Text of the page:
Thursday, April 29, 2010

Freedom to Brand?

This morning brought news that the latest attack on the cigarette industry has come from Australia. Here is the basic story as Al Jazeera English edited it from their wire sources:

Australia is set to ban branding, logos, promotional text and colourful images from all packets of cigarettes in attempt to dramatically cut the number of smokers in the country.

From 2012, all packets of cigarettes will look almost identical, carrying prominent, graphic health warnings while the brand will be relegated to a small, generic font at the bottom.

Yesterday I tried to frame the frustrated efforts of Senator Carl Levin to expose abusive practices by Goldman Sachs in terms of whether or not "Planet Washington" really "got" the "constructed reality" of "Planet Wall Street." In this case it appears that the Australian government really "got" how the cigarette industry works. More specifically, what they "got" is that the best way to control a product is to control the marketing of that product. This is not just my opinion. This is the position of an Australian "insider" involved with the imposition of the new ban:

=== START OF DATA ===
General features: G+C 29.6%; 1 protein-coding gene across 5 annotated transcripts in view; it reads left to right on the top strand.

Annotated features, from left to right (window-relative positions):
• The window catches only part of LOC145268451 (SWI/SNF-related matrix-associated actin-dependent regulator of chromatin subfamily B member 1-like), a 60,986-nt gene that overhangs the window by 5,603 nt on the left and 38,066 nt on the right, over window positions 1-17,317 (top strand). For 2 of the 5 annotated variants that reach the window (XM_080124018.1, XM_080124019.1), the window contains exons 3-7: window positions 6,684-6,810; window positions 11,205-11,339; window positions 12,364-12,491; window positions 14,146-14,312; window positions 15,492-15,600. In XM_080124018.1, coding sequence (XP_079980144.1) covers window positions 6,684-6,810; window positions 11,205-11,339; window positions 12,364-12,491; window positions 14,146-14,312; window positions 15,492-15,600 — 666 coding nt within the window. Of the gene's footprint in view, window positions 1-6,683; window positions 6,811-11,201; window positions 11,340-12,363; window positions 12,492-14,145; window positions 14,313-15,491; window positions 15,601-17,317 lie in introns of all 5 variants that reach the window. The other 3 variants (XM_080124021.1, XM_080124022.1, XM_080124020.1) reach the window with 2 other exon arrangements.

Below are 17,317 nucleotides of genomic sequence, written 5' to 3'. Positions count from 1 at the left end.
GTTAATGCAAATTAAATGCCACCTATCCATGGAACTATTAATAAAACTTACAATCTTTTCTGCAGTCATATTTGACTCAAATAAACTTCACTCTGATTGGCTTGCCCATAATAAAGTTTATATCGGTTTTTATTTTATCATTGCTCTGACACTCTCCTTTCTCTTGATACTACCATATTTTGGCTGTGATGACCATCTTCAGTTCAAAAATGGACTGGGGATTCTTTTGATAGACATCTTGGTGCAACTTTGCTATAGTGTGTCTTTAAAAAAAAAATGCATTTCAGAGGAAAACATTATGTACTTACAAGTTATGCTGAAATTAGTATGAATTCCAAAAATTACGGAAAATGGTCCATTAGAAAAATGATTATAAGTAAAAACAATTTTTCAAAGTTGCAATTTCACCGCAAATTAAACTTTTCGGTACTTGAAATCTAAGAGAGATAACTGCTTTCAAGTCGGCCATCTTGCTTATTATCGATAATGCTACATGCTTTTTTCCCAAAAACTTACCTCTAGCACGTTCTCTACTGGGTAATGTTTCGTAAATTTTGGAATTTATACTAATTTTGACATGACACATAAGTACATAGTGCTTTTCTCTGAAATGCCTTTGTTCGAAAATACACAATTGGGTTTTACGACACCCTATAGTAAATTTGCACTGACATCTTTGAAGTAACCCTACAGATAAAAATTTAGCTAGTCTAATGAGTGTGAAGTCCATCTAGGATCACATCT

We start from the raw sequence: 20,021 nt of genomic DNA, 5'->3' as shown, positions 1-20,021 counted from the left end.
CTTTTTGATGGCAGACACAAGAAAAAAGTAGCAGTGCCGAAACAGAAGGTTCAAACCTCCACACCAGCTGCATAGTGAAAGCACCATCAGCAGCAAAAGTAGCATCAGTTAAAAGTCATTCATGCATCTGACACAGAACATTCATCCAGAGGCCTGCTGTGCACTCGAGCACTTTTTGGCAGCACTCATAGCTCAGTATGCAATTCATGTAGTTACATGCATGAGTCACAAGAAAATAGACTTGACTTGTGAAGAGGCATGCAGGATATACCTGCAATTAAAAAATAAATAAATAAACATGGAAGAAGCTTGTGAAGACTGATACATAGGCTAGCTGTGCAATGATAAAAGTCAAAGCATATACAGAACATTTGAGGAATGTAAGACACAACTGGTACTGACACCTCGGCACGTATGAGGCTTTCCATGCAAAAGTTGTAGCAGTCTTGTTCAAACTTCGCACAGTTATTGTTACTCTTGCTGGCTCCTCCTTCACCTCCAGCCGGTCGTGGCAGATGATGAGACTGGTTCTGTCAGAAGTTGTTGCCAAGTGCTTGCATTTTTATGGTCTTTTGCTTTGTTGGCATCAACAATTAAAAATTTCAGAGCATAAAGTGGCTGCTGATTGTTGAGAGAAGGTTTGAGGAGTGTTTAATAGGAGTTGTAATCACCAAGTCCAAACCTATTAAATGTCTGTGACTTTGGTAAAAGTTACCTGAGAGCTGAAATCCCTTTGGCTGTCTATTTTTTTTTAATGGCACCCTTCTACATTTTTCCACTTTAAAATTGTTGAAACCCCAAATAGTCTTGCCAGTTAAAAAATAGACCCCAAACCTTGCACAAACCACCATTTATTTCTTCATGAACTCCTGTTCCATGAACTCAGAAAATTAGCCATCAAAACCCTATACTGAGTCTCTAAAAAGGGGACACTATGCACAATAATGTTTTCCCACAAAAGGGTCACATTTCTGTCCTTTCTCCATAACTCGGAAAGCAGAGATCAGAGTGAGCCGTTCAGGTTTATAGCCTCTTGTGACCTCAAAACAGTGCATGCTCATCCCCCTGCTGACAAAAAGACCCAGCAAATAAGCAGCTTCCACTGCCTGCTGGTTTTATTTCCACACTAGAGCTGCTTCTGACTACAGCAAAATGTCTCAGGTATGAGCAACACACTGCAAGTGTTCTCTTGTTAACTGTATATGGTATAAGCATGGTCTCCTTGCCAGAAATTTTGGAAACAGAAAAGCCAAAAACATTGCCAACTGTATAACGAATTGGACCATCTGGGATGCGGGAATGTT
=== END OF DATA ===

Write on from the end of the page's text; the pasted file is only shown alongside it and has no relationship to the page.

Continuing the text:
Rob Moodie, chair of the government's National Preventative Health Taskforce, which recommended the legislation, said that stripping packages of their logos would effectively stamp out tobacco companies' marketing campaigns.

"The thing that tobacco companies fear second after price increases is plain packaging because it takes away their last real avenue for branding their cigarettes,'' he said.

"It also takes away their in-store presence."

This may turn out to be a case in which brains will overcome brawn. The move may have been so unexpected that the cigarette industry does not yet "get" what happened to them. Consider the feeble effort at rejoinder from Cathie Keogh, a spokeswoman for the Imperial Tobacco company:

It really affects the value of our business as a commercial enterprise and we will fight to support protecting our international property rights.

She got the first part right. The whole game is all about perceived value, and the Australians finally found the right handle to get their own grip on the consciousness industry. On the other hand her hip shot about international property rights may take off her own toes rather than wounding her opposition. At least as I understand it, international property rights protect you from others trying to use (hijack?) your brand; but they do not guarantee that you can use that brand in any situation of your choosing. The Australians probably are on pretty solid legal ground with their ban; and it will be interesting to see if any other countries (not to mention which ones) decide to follow their lead.

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